For many Ignition Grantees, the small size of their organizations and their local focus makes it difficult to feel connected to the larger field of Jewish education and to participate in broader, forward-thinking conversations. To this end, we’ve found that the Covenant connection that’s established once an organization is awarded a grant has helped many grantees transcend organizational barriers. For some, the sense of connection came from the knowledge that there were others across the country engaged in similar work. In fact, a number of grantees developed relationships and connections with other organizations, some directly facilitated by the Foundation, others as a result of the funded projects that put the organization on the national stage.

From conference calls to webinars and networking at conferences, when multiple grantees were present, The Covenant Foundation has made networking and peer learning a central goal of the Ignition Grant experience. Based on our survey, 14 of the 24 survey respondents reported that they had interacted with other grantees during the time of their Ignition Grant. We also learned that half or more of our respondents would have appreciated conference calls or webinars for all Ignition Grantees (56%), in-person conferences for all Ignition Grantees (50%), and gatherings for grantees doing similar kinds of work (68%).

Impacts and Benefits for Ignition Grantees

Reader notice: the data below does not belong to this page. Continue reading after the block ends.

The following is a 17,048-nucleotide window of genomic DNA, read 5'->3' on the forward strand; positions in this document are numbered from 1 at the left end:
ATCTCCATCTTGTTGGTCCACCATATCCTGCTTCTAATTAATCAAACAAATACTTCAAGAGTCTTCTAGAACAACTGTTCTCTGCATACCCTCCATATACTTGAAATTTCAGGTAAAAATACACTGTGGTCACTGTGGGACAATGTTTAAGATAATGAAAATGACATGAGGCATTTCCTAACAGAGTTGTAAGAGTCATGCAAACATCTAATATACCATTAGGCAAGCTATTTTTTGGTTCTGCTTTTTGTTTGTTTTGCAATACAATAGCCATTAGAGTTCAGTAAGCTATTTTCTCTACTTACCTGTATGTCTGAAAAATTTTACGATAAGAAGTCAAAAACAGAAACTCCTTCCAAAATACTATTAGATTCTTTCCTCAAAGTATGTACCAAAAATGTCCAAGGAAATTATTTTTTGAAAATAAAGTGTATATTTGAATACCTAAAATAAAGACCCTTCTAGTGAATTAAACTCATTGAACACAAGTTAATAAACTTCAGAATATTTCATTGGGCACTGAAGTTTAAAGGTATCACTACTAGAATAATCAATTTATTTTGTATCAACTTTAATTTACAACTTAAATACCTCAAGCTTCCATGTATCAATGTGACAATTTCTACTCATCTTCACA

For most of our grantee organizations, receiving a Covenant Ignition Grant provides both tangible and intangible benefits beyond the impact of the funding itself.

First, many grantees confirmed that their funding had allowed them the freedom to experiment and think “outside the box,” which expanded their capabilities as an organization. They also described how the Ignition Grant sparked a process of reflection and learning, and for some, created a “proving ground” for an idea or approach that ultimately impacted the entire organization. In addition, a few grantees made the point that the Ignition Grants provided just the right amount of funding for a process of experimentation and learning - enough to have a meaningful impact, but not so much that it creates pressure to accomplish more than an organization is ready to do.

Further, when asked to describe the impact of receiving a Covenant Ignition Grant, the most common response from grantees was gratitude for the ways in which the Covenant “stamp of approval” elevated the status and visibility of their organization. Grantees went on to describe how the prestige of being awarded a Covenant grant enhanced their sustainability by helping them secure additional funding and making their organizations and programs more attractive to potential partners. A number of grantees also reported that by receiving an Ignition Grant, their organization’s visibility increased both in their local communities as well as on a national level. In turn, this increased visibility helped their organization demonstrate that its work is significant and valuable.

Further, we’ve found that being chosen as a Covenant Grantee can have an impact on an organization’s own identity. To this end, a number of grantees spoke about how being awarded a grant gave them and their organization a new sense of purpose for their work, pride in their accomplishments, and a commitment to live up to the confidence that the Foundation had shown in them.